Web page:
Gironda Dips or Regular Bar Dips: 3 x 6-8 reps (90 seconds rest between sets – controlled tempo)

Machine or Cable Flyes: 3 x 8-12 reps (60 seconds rest between sets – slow and controlled temp0)

Chest Workout #3

Flat Barbell Bench Press: 4 x 4-6 reps (3 minutes rest between sets – explode up, control down)

Incline Dumbbell Bench Press: 3 x 6-8 reps (90 seconds rest between sets – controlled tempo)

Low Incline Dumbbell Flyes: 3 x 8-10 (60 seconds rest between sets – slow and controlled)

Workout Notes:

  • Work your chest 2x per week alternating between the 3 workouts
  • Record your weight and reps every workout and focus on improving every single week
  • Controlled Tempo means 2 seconds up and 2 seconds down
  • Slow and Controlled Tempo means 3 seconds up and 3 seconds down

What Is The Thinking Behind This Workout?

When it comes to building masculine square pecs, these workouts are really as good as it gets. First off, you are going to be hitting your chest 2x per week. By working your chest 2x per week, you can drastically speed up progress. In fact, after a few weeks you should notice a bigger, fuller and more complete chest.

The first exercise of the workouts are dedicated towards increasing your strength. This is super important because progressive overload is crucial when it comes to building muscle. The first exercise we are going to perform only 4-6 repetitions with 3 minutes rest which is great for building strong and dense muscle.

This is because lower reps trigger myofibrillar hypertrophy which is an increase in size of  the actual muscle fibers – leading to stronger, denser and slightly larger muscles. Higher reps trigger sarcoplasmic hypertrophy which increases the fluid like substance in the muscles – this makes the muscle larger but not necessarily stronger.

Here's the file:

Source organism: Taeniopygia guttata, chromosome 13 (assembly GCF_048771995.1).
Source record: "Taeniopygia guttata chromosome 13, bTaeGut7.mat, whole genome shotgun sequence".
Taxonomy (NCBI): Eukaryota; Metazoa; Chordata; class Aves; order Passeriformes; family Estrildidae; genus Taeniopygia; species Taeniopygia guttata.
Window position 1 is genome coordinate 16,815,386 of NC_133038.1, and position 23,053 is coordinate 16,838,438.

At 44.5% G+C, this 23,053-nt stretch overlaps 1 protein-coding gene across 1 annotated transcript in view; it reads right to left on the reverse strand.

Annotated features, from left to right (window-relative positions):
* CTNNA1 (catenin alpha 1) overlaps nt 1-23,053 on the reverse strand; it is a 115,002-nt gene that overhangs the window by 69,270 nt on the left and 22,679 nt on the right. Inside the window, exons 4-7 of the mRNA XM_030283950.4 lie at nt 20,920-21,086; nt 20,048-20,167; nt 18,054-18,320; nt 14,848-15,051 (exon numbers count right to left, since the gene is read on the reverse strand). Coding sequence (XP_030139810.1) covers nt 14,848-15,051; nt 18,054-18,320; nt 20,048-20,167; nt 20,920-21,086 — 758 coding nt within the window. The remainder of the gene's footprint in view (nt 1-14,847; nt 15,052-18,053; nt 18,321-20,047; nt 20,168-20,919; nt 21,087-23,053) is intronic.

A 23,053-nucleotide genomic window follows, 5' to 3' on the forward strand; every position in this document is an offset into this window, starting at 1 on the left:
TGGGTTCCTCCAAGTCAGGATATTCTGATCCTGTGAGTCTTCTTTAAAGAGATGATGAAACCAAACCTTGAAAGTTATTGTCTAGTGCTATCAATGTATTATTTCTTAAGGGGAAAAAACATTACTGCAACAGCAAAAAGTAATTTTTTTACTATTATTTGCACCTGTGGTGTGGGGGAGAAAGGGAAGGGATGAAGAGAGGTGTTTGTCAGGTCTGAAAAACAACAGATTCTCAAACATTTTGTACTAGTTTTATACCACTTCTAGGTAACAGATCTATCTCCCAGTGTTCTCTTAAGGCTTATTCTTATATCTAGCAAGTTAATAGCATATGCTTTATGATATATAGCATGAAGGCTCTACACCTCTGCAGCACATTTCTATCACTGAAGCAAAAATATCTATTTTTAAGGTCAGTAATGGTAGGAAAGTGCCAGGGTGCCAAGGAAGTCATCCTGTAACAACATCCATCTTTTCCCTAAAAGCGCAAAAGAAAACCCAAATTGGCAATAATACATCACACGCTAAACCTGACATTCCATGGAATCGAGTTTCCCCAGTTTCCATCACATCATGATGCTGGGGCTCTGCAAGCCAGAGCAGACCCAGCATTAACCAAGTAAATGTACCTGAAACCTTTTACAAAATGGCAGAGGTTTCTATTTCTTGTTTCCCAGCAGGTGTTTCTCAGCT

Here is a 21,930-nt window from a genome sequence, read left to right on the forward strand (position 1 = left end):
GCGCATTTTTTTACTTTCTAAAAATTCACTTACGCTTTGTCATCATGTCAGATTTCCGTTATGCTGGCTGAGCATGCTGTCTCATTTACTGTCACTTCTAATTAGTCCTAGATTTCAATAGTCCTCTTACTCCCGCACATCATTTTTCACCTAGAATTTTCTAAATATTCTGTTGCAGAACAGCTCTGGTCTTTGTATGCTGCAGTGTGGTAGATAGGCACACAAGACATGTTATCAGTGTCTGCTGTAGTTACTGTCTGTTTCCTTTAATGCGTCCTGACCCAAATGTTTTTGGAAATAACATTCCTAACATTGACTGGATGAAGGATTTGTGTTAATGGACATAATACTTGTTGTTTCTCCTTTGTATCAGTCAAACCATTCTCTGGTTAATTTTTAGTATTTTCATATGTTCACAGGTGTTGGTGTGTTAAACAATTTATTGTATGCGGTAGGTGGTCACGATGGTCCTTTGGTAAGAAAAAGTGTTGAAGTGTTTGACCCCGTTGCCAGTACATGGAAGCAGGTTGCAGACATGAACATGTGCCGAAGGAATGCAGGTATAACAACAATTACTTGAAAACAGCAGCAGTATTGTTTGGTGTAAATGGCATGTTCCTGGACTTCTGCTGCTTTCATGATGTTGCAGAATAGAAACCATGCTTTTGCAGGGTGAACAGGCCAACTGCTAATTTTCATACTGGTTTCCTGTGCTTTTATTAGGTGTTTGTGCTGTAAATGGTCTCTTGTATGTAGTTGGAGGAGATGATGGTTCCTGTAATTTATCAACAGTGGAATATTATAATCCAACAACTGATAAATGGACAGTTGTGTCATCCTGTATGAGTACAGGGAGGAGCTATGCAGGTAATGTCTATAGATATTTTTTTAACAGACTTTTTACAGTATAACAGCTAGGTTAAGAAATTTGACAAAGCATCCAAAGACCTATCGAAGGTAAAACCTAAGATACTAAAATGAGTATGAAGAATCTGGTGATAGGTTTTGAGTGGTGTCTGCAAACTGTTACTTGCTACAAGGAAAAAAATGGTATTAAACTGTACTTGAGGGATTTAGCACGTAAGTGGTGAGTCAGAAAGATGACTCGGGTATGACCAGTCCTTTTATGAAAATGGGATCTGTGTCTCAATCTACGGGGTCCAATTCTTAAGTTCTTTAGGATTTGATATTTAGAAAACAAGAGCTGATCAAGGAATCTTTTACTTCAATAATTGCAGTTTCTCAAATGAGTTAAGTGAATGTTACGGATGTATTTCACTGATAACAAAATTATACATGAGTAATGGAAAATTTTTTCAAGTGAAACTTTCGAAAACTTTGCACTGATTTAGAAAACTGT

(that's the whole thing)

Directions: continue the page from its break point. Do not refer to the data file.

For the second exercise we are going to increase the reps to 6-8 and decrease the rest time to 90 seconds. This is a great set-up for a balance of myofibrillar and sarcoplasmic hypertrophy. Meaning, you will add nice size from this with an increase in strength too.

For the last exercise we are going to increase the reps to 8-12 and decrease the rest time to 60 seconds. This is where your going to get the best muscle building effect since this will target mostly sarcoplasmic hypertrophy. You will actually notice your chest looking bigger for the next couple hours due to the ‘pump’ effect.

Do You Want To Build Muscle Mass Like A Greek God?

If you’re looking to build the perfect lean and muscular physique than I highly recommend you checkout The Greek God Program. This program will teach you how to gain lean muscle properly and how to maximize muscle definition and density.

Your Kino Question For The Day: What struggles do you face with your chest training? What other questions about chest training do you have? Let me know in the comments below.

*Your results may vary. Testimonials and examples used are exceptional results and are not intended to guarantee, promise, represent and/or assure that anyone will achieve the same or similar results.
click me

About the Author

Greg

I'm Greg O'Gallagher the founder of Kinobody.com

25 responses to “Best Workout for Chest

  1. Hi Greg,

    I know I have my inner chest underdeveloped… I was thinking on working my chest twice a week following these 2 routines:

    A) Strength day
    5×5 BB Incline Press (closer than normal grip) + 4×8 DB Incline Press (the same)

    B) Inner focus day
    4×8 Cable Crossovers + 4×8 Peck Deck

    How do you see it? Some feedback would be appreciated.

    1. Looks like a good routine. I actually don’t do any cable cross overs, flyes, or machine peck deck anymore. Heavy incline and flat benching will build your entire chest. Flyes are really overrated and don’t help much at all. Flyes only help to feel your chest but once you can hit your chest hard with incline benching and flat benching you no longer need any isolation chest movements.

  2. Hey Greg,